The Offspring like the new schedule but dislike the individualized attention a teacher can now devote to five students. I’m learning to spend money on others, a habit which the Man upstairs has been trying to teach me for some time, and it would take more than several back to back record-breaking natural disasters, a nuclear meltdown and a hormonally infused family to alter Spouse’s daily routine. This is why I feel secure in our relationship- I’m a firmly entrenched part of that routine- it would take a lot to shake me loose.

So, there it is. The new normal. We’re flexible.

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24 Responses to The New Normal

  1. Wow–sounds strange. But I still have a million questions. What were the streets like? Less traffic? How were the stores stocked? Any changes there other than no bottled water? And the ex-pat club–was it deserted because so few ex-pats have returned or is the organization shut down in order to conserve power?

    Still no decision on our end. Sara’s NGO is slowing way down because of the nuclear situation, but Sara herself is ansy (sp?) as hell to get back to work–which I knew would be the case.

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    • amblerangel says:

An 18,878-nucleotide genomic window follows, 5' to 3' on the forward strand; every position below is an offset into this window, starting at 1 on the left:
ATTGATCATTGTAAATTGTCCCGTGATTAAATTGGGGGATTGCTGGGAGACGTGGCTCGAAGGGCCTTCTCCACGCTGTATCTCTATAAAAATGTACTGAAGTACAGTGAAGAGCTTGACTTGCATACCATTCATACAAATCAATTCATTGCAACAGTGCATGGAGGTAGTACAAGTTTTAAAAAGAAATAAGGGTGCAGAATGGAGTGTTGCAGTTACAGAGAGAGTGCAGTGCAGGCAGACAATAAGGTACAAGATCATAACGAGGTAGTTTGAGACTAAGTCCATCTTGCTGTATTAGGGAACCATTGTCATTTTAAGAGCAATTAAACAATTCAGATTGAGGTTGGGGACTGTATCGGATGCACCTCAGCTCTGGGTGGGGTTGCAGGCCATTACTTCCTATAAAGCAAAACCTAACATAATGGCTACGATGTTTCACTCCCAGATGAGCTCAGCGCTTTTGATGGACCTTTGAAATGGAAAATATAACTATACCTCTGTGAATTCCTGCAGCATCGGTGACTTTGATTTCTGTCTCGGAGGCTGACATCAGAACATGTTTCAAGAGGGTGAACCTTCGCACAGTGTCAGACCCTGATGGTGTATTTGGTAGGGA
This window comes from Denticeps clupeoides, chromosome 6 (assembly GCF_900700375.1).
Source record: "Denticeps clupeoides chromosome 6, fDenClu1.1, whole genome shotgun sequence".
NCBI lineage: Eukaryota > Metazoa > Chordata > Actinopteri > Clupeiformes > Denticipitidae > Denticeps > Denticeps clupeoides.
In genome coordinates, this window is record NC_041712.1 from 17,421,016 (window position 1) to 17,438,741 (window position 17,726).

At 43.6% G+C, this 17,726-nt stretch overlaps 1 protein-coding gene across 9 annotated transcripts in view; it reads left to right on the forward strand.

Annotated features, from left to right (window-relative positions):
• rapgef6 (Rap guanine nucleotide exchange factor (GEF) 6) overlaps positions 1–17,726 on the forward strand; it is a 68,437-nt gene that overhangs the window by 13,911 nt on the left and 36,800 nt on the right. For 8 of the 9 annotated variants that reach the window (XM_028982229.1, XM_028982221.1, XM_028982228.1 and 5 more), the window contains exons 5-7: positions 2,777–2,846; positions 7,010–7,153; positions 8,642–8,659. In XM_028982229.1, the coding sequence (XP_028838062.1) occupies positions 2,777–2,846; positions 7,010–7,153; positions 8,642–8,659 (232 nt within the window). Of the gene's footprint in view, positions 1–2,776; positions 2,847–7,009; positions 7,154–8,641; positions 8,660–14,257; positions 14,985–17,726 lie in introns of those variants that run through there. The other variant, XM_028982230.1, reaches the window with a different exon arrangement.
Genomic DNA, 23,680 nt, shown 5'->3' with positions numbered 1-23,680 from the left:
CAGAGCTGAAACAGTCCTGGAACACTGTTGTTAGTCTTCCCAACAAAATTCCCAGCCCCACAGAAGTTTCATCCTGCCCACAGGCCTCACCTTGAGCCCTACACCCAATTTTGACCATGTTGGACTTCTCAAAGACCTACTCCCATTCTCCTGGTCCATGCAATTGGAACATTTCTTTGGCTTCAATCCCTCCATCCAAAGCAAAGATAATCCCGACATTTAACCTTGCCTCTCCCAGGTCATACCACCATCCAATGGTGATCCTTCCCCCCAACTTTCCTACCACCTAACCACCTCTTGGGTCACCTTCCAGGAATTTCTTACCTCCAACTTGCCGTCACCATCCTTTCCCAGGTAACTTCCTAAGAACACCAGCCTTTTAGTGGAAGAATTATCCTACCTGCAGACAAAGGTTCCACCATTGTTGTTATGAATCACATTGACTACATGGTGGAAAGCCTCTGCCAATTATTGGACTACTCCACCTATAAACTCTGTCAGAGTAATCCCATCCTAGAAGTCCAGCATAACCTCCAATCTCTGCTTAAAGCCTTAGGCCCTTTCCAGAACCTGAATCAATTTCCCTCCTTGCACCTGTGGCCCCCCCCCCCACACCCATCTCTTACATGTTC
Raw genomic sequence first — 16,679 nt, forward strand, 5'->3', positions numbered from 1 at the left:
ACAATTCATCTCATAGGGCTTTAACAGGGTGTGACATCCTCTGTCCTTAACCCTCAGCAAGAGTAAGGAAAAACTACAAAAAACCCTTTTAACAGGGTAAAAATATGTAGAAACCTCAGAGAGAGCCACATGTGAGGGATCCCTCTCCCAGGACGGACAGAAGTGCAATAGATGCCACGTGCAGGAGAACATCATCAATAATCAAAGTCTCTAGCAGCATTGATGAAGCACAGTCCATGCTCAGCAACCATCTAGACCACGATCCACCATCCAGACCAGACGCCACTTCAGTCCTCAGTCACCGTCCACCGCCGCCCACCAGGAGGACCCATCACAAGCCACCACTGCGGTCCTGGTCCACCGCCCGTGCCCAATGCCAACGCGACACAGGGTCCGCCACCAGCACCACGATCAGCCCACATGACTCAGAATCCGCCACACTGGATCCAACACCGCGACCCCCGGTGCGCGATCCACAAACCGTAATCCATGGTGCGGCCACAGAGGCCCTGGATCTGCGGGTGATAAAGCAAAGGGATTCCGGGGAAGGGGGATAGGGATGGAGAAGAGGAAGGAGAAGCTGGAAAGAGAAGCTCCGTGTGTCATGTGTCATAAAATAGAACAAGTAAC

So far the ExPats are slowly coming back in- very slowly. Stores are fully stocked. TAC is usually packed with Americans all of whom left and I expect many to return next week. The nuclear issues are still in flux but everything I’ve read (On my page) leads me to think that there really isn’t much to worry about unless you’re within 50 miles of the plant site- which would certainly impact the relief workers and NGOs. The radiation levels closer to the plant site itself don’t seem to be that high although I haven’t checked in the last couple of days. I’ve only been following NPR, BBC, Japan Times, MIT’s site. CNN is worthless. Bottled water is available. Life here is pretty much back to normal other than all the lights are off to conserve power. The nuclear plant supplies 20% of Tokyo’s power so having it down has been a big problem. For some reason, people have stopped eating out but I’m not sure why? Everyone still packed on the trains and in cars. I’ve been out doing my thing and don’t notice anything really different.

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  2. Dana says:

    Maybe canonization will be bestowed on you next week instead? You’ve got to be close to the top of the wait list by now, no? You can be a living saint– how cool would that be? Sort of like being Freshly Pressed, except more god-like. 😉

    Happy to hear that life isn’t totally disrupted on your end. Stay safe!

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    • amblerangel says:

      I think good deeds rank way up there on the “to do” list and I’m lagging way behind. Plus I haven’t performed any miracles of late- unless you count getting dinner on the table every night which I think counts for something and I didn’t even steal any of those rice balls to make that happen. Have been thinking a lot about those little things you make- they do sound good….by the way….Thanks D!